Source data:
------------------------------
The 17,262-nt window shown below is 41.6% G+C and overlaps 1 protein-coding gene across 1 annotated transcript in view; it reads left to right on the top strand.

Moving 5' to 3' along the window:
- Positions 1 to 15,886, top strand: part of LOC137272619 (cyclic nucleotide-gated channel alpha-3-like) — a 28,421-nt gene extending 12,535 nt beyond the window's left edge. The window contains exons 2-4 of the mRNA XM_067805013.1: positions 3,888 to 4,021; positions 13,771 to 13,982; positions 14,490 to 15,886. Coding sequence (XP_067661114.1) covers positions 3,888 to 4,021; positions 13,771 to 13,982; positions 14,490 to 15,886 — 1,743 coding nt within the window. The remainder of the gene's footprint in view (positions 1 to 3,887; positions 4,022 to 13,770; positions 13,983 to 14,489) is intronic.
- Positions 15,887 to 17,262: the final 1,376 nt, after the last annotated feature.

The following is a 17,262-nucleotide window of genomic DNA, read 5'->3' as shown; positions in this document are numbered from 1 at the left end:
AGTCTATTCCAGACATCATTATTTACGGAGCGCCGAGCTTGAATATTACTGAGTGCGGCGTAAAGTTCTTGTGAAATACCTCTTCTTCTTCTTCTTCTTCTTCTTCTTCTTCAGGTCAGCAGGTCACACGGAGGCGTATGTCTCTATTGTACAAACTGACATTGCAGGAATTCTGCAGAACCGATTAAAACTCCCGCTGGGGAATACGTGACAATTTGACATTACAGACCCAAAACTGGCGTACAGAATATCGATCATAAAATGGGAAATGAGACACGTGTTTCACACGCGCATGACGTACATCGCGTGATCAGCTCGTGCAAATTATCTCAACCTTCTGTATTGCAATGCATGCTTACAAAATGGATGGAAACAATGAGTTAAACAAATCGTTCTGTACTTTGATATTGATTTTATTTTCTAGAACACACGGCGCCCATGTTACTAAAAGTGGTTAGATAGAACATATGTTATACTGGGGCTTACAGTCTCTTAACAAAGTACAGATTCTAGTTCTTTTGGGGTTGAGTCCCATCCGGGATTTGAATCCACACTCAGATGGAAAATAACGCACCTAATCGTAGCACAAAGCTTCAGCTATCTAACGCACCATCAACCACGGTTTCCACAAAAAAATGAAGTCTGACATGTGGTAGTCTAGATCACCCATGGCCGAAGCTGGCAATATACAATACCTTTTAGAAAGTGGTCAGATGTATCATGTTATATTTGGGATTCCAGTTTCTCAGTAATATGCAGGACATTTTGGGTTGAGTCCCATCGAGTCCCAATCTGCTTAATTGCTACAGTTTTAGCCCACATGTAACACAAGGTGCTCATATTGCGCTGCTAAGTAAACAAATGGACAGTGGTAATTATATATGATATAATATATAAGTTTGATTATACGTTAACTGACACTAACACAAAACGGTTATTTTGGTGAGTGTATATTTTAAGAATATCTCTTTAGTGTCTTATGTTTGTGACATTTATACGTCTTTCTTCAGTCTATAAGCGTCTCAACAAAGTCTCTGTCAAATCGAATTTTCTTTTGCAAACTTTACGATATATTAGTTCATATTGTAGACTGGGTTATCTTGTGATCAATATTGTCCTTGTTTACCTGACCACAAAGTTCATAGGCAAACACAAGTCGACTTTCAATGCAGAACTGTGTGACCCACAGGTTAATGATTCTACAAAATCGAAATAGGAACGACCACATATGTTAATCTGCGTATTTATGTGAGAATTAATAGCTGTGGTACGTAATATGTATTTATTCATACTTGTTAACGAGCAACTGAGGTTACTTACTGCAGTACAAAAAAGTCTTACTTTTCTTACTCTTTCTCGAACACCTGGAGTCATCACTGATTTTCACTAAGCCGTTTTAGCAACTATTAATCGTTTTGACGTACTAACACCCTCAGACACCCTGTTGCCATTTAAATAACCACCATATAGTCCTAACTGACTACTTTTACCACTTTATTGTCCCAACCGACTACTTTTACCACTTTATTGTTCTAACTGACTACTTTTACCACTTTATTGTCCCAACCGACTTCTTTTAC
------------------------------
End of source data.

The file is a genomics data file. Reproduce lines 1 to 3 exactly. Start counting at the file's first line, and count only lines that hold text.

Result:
The 17,262-nt window shown below is 41.6% G+C and overlaps 1 protein-coding gene across 1 annotated transcript in view; it reads left to right on the top strand.

Moving 5' to 3' along the window:
- Positions 1 to 15,886, top strand: part of LOC137272619 (cyclic nucleotide-gated channel alpha-3-like) — a 28,421-nt gene extending 12,535 nt beyond the window's left edge. The window contains exons 2-4 of the mRNA XM_067805013.1: positions 3,888 to 4,021; positions 13,771 to 13,982; positions 14,490 to 15,886. Coding sequence (XP_067661114.1) covers positions 3,888 to 4,021; positions 13,771 to 13,982; positions 14,490 to 15,886 — 1,743 coding nt within the window. The remainder of the gene's footprint in view (positions 1 to 3,887; positions 4,022 to 13,770; positions 13,983 to 14,489) is intronic.